‘After that He saith unto them, Our friend Lazarus sleepeth.’
The death of true Christians is ‘sleep,’ and not annihilation.
I. It is a solemn and miraculous change.—The sharpest sting of death is the sense of unpardoned sin. Christians have nothing to fear for their bodies in the change: they will rise again by and by, refreshed and renewed after the image of the Lord.
II. The grave itself is a conquered enemy.—It must render back its tenants safe and sound, the very moment that Christ calls for them at the last day.
III. ‘Comfort one another with these words.’—Let us remember these things when those whom we love fall asleep in Christ, or when we ourselves receive our notice to quit this world. Let us call to mind in such an hour that our great Friend takes thought for our bodies as well as for our souls, and that He will not allow one hair of our heads to perish. The grave is the place where the Lord Himself lay, and that as He rose again triumphant from that cold bed, so also shall all His people. He that has Christian faith may boldly say as he lays down his life, ‘I will lay me down in peace, and take my rest: for it is Thou, Lord, that makest me dwell in safety.’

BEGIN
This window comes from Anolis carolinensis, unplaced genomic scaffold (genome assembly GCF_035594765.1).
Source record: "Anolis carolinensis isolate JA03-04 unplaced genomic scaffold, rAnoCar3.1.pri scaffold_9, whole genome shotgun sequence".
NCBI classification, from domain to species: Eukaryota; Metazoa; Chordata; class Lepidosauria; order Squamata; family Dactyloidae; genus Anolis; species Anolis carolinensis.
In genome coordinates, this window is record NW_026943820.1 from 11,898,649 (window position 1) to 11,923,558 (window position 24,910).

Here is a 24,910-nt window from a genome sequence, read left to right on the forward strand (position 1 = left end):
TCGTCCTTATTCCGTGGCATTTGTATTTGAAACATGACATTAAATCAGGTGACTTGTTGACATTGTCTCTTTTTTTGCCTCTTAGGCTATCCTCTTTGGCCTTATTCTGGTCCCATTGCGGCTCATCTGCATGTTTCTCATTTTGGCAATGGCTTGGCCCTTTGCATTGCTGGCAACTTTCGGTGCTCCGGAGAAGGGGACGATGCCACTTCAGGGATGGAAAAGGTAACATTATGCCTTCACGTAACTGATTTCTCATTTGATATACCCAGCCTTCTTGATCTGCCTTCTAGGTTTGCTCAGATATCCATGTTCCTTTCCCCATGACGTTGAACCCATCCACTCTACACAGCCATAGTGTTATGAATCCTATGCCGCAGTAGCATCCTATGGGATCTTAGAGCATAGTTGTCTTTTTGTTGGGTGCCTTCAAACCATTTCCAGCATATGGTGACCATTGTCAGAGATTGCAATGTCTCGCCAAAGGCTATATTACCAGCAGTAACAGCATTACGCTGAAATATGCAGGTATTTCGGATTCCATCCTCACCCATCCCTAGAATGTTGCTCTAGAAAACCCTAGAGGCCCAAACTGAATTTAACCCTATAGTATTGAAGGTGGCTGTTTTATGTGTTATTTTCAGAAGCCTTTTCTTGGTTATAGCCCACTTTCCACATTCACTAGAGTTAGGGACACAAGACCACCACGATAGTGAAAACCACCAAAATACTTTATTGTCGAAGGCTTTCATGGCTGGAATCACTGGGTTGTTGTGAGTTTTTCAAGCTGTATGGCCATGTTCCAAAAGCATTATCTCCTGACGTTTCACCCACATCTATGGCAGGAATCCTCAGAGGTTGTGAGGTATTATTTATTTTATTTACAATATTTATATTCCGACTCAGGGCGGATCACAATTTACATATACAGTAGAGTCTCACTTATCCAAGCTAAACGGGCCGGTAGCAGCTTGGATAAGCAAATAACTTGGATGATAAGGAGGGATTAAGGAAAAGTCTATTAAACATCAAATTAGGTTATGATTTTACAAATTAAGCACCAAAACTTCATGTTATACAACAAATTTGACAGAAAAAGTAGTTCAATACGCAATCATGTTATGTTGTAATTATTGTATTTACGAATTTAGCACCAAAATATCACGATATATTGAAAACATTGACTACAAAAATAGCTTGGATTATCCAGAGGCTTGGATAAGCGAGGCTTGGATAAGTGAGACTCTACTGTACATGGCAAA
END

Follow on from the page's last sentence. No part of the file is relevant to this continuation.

‘ “Our friend Lazarus.”—The disciples had been entertained by the family of Bethany as well as He. This gentle and beautiful touch is to enlist their sympathy in His plans and movements for the sake of the family. How different from the selfishness of ordinary human grief, which prides itself on a monopoly of mourning, and in proportion to its fancied intimacy with the departed tries to exclude others from the right of expressing their sorrow! “Sleepeth.”—This is one of those occasions when the human mind of Jesus exerted the Divine Omniscience to which it was indissolubly united, but which it did not always employ, just as it did not always employ the Divine Omnipotence.’